When the locals in Vermont and northern New Hampshire were being romanced by large corporations to allow wind projects and their unsightly towers to be installed on our northern ridges, the PR men from the heavily subsidized “green” companies seduced us and our tradesmen with promises of many well-paying jobs in the construction of the four-armed behemoths. The reality is considerably different from the promises.
Ironworkers Local 7 leveled criticism at developers of the 16-turbine, $90 million project in Sheffield and a 33-turbine project in Dummer, N.H. A labor union complained Wednesday that large wind-power projects in northern Vermont and New Hampshire are bypassing local iron workers, bringing in out-of-state crews and undermining the projects’ hoped-for benefits for the local economies. Michael Morelli, Vermont business agent and industry analyst with Ironworkers Local 7, said, “”That’s not economic development. That’s not in the state’s best interest. Shawn Cleary, Local 7′s business agent in New Hampshire, expressed similar disappointment.”They made a lot of promises about how this is going to bring local jobs to local people … We thought they would be fair and equitable to [our people].”
So much for promises and our gullible expectations. During Vermont Public Service Board hearings on the Sheffield project, an economist hired by First Wind, the corporate giant handling the project, told the board the project would likely generate 83 jobs during the construction phase. John Lamontagne, a PR flack for First Wind, said that as of Wednesday this week, more than 100 people were working on the project, and that number was expected to peak at 160 to 170 before the work is completed later this year. Right now, there are only two local hires out of the 100 workers. One is a security guard; the other’s job escaped Lamontagne’s memory when we talked to him. Lamontagne said his company had to hire much more experienced iron workers from Utah because Vermonter iron workers don’t really know how to do the high level jobs. He dittoed the policies of several other non-local-hiring corporations on other windmill projects.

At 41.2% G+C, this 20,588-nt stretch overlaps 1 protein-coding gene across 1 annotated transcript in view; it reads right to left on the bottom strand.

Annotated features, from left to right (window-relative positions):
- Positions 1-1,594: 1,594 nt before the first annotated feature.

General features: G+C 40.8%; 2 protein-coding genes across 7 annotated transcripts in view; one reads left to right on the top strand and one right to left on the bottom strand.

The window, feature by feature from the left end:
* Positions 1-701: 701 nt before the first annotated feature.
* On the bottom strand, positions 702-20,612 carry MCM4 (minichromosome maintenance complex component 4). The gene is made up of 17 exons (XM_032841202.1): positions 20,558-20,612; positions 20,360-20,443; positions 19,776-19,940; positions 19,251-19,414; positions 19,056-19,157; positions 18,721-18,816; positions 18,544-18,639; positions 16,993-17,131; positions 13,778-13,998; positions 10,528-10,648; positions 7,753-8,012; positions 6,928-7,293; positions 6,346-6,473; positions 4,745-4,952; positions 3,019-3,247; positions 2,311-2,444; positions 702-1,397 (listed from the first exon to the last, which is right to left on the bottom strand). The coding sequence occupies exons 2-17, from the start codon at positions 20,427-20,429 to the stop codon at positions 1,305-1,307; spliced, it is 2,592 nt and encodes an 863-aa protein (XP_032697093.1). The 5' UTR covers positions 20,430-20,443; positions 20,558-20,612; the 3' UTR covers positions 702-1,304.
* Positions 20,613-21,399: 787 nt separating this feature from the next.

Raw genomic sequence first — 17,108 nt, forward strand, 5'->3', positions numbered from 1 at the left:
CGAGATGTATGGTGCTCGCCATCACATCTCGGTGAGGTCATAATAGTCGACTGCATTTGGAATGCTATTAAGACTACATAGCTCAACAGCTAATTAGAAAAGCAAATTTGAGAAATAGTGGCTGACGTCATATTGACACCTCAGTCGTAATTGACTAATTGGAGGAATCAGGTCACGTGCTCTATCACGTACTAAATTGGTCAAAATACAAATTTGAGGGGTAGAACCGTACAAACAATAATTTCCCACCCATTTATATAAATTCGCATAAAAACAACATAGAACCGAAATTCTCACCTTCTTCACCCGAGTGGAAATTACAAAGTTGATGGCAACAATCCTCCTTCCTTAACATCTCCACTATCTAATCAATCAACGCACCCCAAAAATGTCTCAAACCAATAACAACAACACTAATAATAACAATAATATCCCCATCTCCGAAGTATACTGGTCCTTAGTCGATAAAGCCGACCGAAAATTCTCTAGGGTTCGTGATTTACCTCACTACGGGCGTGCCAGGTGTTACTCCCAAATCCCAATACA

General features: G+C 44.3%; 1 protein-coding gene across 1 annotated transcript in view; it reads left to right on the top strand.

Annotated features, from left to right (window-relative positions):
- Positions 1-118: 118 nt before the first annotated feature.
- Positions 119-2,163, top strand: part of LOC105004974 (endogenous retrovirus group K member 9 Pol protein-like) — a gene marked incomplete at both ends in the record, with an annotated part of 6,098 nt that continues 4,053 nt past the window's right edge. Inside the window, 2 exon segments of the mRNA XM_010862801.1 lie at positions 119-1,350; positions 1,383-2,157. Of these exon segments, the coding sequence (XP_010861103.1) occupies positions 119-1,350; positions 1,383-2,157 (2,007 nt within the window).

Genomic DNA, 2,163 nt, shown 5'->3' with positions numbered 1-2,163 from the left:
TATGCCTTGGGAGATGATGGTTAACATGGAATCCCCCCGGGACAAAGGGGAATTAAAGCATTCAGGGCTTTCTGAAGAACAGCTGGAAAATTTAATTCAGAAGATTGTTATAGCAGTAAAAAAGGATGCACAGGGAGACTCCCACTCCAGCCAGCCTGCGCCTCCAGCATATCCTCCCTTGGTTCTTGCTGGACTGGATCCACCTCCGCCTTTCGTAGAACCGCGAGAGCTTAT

Here’s what else he had to say when he, by accident, copied one of our reporters on a supposed-to-be private e-mail to another huckster, “Not sure if you saw the story, today [the union complaints cited above]. A local rag is now picking it up. Wants to talk to you. Her e-mail is…….”
When our reporter challenged Lamontagne on his professed disdain for locals, he apologized. We suspect for fear of being outed.
Here, then, is how the big shots from the big city corporations really feel about us “locals.” The local paper is “a rag.” The local tradesmen are incompetent in jobs that require a high level of skill. The promises of good jobs and a local economic boost were insincere sales pitches, or worse, intentional deceptions. And the level of corporate respect for the “locals” is somewhere between little and none.
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